For having such a wise father, I was surprisingly bad at embracing his wisdom.
I remember getting dinner with Dad the summer after graduating from college. I was finally old enough to order a beer, but still naïve enough to think I could write an entire book while applying to graduate school. My dad listened to my plans and offered encouragement, but also tried to gently temper my expectations by framing it as a good learning experience. I thought to myself: I can probably skip straight to the writing a great book part.
Years later (still without a book in hand), my dad reminded me that we can write best about the things we’ve taken the time to master. But I’d been obsessed with mindfulness for a few years, so I was pretty sure I was ready.
Years later (still no book), my dad mentioned that his success as a writer was thanks to having spent years learning how to express ideas in simple language that anyone could understand. How hard could that be, I thought.
I wonder what it was like to watch through my dad’s eyes as I disregarded so much of his advice only to slowly and painfully learn the same lessons on my own. Will Ruby take the same path, ignoring my advice while I wait patiently for her to discover it?
Ten years after that dinner with my dad, the book is finally here. I can’t help but laugh thinking about the younger version of myself convinced I could easily crank it out in a year. Nothing about this book came quickly or easily. It emerged painstakingly, line by line, and only at the rate that I was willing to reexamine my own life based on the ideas I hoped to express.
My dad passed away before I even finished the first chapter. I wish he could read the book, but I think the fact that he won’t is an ironically happy consequence of my taking at least one piece of his advice. He would often work tirelessly on academic papers long past when his colleagues were ready to submit, often saying “I’m not proud of it yet.” Those words have echoed through my mind for years as I’ve worked to write something that I feel proud of—and that I hope he would be proud of too.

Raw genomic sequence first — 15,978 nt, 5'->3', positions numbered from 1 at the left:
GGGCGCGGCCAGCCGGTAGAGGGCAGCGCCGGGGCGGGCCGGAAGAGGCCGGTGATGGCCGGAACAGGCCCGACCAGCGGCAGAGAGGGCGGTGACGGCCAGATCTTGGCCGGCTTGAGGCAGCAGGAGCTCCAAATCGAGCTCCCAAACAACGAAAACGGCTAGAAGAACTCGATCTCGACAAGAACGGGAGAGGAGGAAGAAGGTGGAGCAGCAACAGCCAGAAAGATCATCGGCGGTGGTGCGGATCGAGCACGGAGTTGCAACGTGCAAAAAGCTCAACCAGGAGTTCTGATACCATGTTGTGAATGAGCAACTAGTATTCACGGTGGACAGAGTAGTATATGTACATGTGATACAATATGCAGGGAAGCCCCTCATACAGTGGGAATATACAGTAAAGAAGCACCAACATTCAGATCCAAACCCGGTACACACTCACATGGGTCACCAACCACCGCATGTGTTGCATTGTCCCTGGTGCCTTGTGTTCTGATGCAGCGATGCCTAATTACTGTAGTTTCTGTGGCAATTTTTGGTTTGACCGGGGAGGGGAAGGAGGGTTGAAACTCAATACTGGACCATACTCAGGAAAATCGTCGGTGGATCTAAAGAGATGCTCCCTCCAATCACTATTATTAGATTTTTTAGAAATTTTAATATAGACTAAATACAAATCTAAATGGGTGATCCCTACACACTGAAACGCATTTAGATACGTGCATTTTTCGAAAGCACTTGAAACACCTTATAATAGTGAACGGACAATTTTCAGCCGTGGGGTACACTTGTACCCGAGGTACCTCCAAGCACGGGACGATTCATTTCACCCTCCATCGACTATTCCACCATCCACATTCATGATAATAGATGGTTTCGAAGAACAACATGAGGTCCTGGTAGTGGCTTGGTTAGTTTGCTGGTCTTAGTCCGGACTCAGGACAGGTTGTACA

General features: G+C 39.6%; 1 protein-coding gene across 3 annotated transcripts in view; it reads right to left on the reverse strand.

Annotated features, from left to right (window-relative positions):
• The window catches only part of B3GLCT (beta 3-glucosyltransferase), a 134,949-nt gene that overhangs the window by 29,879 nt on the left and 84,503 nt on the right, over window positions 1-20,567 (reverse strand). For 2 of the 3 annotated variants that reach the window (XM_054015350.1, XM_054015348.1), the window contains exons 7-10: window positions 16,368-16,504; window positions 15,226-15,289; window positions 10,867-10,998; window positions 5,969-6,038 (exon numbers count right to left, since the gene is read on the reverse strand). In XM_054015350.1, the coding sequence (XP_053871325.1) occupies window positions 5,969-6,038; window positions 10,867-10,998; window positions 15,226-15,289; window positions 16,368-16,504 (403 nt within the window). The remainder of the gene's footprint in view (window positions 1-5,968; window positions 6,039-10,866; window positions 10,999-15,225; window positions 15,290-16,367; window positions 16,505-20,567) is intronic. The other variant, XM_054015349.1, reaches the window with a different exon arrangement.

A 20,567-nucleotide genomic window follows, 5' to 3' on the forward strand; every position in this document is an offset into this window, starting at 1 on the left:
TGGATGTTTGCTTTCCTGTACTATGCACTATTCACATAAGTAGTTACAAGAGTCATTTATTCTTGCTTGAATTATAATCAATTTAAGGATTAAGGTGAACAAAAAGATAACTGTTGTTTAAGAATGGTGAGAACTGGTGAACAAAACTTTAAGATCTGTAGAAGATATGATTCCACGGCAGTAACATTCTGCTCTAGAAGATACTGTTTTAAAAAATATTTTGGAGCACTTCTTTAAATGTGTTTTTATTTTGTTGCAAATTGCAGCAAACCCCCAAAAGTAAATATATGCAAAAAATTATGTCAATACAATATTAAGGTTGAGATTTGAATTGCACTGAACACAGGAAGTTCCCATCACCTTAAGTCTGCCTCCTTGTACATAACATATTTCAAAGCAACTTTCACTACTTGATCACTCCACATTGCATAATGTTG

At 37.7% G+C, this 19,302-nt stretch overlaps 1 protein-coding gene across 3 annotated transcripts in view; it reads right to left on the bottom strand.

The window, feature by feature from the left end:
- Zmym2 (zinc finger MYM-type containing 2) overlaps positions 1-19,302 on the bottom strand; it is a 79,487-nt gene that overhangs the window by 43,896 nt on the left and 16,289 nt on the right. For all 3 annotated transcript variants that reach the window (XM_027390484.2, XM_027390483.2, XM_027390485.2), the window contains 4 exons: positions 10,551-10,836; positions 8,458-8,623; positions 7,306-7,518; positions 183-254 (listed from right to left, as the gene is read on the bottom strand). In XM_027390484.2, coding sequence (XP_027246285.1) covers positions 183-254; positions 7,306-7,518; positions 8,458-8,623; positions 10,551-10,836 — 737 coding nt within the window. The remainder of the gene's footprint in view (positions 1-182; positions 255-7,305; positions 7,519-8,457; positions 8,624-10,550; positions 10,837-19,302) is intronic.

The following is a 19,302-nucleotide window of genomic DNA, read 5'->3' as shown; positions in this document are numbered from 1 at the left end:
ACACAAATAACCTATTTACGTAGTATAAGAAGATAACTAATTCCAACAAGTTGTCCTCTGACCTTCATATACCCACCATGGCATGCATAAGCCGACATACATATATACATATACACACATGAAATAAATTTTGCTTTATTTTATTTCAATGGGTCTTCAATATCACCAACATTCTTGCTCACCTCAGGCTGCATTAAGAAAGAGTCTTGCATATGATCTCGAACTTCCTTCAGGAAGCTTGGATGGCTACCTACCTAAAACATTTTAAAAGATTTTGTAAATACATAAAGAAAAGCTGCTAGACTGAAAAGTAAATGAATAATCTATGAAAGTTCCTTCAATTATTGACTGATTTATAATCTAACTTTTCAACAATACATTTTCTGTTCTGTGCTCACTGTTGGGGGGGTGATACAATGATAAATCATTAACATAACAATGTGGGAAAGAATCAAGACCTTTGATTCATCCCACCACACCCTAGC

The advice I’ve received most recently is that even after your pour everything you have into writing a book, you’re only half way there. The world isn’t waiting with bated breath for your book to finally appear. You have to tell people it exists. So in the spirit of taking good advice even when it means going against your inclination, I’ll make a request: give this book a shot.
For a week-long promotion, we’ve dropped the price down as much as they will allow us ($5 hard copy, $1 ebook). If you read it, I’d appreciate your writing an honest review. And if you like it, share it with a teacher or principal you know. My work at UCSB these days is focused on making evidence-based mindfulness training available to high school students around the world, and one my hopes for this book is that it helps educators develop an appreciation for just how much mindfulness can help their students.
Maybe in the end we have to learn our own lessons, but I still think it helps to hear about each other’s. Although I didn’t intend for it to be, this book became a compilation of the most important lessons I’ve learned throughout my life. In one way or another, they all circle back to recognizing the power we have to use attention to shape what we experience and how we experience it. I’m persuaded this is among the most important yet unappreciated skills we can develop, and this book is a comprehensive guide for cultivating that skill and using it to improve your life.
Check it out at Amazon